As we expected, the Fed lefts its benchmark interest rate unchanged at 1.5-1.75% and made only minor adjustments to the October statement. The change was the slight tweak in forward guidance to reflect previous communication that in order to alter the level of accommodation the committee would need to see a “material” changes in their outlook. With respect to material changes, the committee included “global developments and muted inflation pressures”, as areas where the committee would be closely monitoring as it contemplates further adjustments in the Fed Funds rate. Unlike the past meeting, which had the inflation and financial vulnerability hawks dissenting, there was unanimous support for today’s statement.
In terms of the dot plot, while some members still envisage hikes in 2020, the number of members expecting increases next year declined significantly from nine in September to four. Moreover, the four members still expecting rate increases next year only anticipate one 25bp increase whereas in September, seven members believed rates would be above 2.0% by yearend. With no material change in the committee’s outlook on inflation and given the consensus that tradeoffs between high resource utilization and inflation are low, it is not surprising that the pause has gained traction.
That being said, it was hard to reconcile the modest upward drift in inflation in 2020 and 2021 in the Summary of Economic Projections with the broad consensus among FOMC members that rates would move up in 2021. With the Fed trying to gain credibility on its inflation target and its commitment to a symmetric objective, raising rates after only reaching its target for a short period would be troublesome. In such a scenario, the committee could risk repeating the misstep in 4Q18 that has led to a persistent downward drift in inflation expectations despite firming inflation data.
In the press conference, Powell faced a number of questions surrounding this inconsistency and his commitment to a structural change in the committee’s approach to inflation. From an empirical perspective, he agreed that the relationship between labor market slack and inflation has diminished and that remaining accommodative in such a scenario could provide additional benefits to “workers on the margin” of the labor force, particularly low income communities. When pushed on systematizing this approach, the chairman suggested that adding such a component to the framework was unlikely, but that the Fed Listen Events helped reinforce the idea that estimates of the natural rate of unemployment may be too high since contacts within low-to-moderate income communities continue to highlight that utilization may be lower than it is believed to be. In this context, the Chairman said that he would prefer to err on the side of accommodation and that he would personally need to see inflation that is “persistent and significant” before he would alter his view on the appropriate level of accommodation. On the Repo market and threats of a yearend liquidity squeeze, the committee remains committed to doing whatever it takes to relieve any market pressures that could spill over into the Fed funds market or threaten financial stability. In fact, the Chairman in the press conference said that yearend liquidity squeezes are common, implying the Fed is prepared for a potential event. That being said, outside of the ad hoc approach of term and overnight temporary open market operations and modest increases in the level of reserves, there did not appear to be a comprehensive strategy that would eliminate the need for temporary operations. When asked about the BIS report findings that the September volatility was not a one-off event, his comments seemed to suggest his preference was for altering regulatory and supervisory guidance as opposed to more structural and untested approaches such as a standing Repo facility.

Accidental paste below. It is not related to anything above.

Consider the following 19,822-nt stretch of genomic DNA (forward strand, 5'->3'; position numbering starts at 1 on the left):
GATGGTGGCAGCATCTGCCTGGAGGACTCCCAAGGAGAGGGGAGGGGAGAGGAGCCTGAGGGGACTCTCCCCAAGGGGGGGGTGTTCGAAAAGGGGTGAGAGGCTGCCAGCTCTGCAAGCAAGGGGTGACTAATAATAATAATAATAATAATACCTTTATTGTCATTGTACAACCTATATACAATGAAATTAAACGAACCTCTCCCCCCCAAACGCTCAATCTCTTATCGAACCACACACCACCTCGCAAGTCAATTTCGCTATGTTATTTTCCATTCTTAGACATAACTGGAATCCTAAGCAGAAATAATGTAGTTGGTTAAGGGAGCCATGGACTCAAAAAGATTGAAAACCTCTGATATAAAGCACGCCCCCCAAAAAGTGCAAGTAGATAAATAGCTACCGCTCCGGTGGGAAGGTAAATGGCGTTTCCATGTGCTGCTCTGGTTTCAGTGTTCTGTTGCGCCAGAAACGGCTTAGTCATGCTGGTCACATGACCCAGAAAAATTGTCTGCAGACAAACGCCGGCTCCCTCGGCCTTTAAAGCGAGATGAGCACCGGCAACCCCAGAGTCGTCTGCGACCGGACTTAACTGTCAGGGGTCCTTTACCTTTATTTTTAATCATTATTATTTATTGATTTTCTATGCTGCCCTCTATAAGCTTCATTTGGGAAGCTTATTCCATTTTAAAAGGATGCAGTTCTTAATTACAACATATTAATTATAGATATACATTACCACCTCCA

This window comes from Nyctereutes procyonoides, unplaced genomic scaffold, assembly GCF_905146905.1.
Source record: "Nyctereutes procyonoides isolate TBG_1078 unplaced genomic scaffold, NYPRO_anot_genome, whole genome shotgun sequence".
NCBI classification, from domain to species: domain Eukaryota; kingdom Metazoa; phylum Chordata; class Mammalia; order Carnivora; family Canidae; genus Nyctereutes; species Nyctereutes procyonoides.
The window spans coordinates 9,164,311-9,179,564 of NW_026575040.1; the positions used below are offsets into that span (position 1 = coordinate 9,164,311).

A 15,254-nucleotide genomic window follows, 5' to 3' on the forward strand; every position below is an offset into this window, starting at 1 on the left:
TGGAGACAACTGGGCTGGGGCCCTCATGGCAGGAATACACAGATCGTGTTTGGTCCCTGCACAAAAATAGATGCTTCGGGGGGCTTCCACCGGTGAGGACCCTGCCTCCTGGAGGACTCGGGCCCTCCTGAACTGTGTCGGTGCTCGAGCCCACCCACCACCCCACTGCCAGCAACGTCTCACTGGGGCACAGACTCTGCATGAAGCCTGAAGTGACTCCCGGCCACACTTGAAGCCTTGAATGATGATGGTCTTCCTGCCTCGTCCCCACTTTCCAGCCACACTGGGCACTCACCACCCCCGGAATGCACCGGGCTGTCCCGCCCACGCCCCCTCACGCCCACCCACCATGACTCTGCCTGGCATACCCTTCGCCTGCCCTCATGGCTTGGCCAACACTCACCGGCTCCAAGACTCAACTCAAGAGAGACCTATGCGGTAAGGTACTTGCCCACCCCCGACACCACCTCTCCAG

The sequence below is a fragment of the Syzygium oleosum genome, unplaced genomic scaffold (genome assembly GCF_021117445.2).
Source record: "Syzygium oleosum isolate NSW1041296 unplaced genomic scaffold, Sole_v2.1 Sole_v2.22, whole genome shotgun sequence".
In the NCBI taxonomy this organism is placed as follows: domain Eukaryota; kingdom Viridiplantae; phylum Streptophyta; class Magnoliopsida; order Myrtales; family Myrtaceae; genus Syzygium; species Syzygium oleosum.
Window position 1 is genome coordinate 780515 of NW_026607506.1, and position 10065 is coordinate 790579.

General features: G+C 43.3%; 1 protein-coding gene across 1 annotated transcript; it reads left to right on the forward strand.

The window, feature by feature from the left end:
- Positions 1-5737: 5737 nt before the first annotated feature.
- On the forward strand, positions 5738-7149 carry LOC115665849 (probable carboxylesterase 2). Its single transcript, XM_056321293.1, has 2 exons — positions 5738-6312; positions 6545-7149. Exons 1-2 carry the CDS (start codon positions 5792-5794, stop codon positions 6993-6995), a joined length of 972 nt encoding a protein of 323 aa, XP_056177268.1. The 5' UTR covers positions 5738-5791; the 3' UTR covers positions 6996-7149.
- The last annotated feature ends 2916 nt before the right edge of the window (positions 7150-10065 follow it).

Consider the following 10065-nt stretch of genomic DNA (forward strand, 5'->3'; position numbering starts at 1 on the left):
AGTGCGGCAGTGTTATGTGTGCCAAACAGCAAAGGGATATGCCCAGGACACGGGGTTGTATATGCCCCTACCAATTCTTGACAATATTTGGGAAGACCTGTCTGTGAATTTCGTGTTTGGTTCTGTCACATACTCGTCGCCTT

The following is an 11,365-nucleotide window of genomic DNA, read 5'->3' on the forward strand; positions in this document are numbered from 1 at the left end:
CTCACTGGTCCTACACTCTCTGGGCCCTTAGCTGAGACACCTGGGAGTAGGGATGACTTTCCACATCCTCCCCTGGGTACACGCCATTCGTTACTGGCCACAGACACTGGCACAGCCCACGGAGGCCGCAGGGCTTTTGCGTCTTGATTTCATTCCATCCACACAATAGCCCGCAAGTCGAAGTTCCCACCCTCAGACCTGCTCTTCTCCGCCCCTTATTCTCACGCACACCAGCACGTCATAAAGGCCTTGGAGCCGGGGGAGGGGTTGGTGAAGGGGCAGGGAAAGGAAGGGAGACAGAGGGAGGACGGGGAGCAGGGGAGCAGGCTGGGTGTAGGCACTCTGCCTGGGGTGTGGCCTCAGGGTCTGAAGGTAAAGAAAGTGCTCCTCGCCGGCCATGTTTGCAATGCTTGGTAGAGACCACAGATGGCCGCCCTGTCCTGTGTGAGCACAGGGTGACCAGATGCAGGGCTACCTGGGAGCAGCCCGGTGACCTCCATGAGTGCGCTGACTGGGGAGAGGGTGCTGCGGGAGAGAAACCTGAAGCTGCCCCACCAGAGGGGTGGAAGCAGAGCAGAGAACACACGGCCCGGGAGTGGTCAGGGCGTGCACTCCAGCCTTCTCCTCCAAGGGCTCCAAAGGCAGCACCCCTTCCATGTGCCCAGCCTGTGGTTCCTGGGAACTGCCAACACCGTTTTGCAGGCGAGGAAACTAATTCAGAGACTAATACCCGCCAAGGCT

With a handful of positive trade developments, signs of a bottoming out of the industrial slowdown in advanced economies, solid domestic conditions supporting consumption and low yet stable inflation we expect the Fed will continue to pause for the foreseeable future, waiting for a “material” change in their outlook. While it is hard to draw parallels between the 90s “mid-cycle” adjustment and recent adjustment by the Fed given the different macroeconomic backdrops, from a risk perspective they have had similar outcomes with nontrivial decreases in the model-based estimates of U.S. recession risk. A risk balance potentially tilting to the upside, our baseline view of a soft-landing for the U.S. economy and muted inflationary pressures are consistent with a pause throughout 2020. However, Powell’s choice to stand by his decision to raise rates throughout 2018 in the spirit of returning interest rates to near neutral levels suggests that if given the opportunity with a more favorable inflation outlook and more upbeat global outlook he could pivot to supporting rate hikes as opposed to further cuts.
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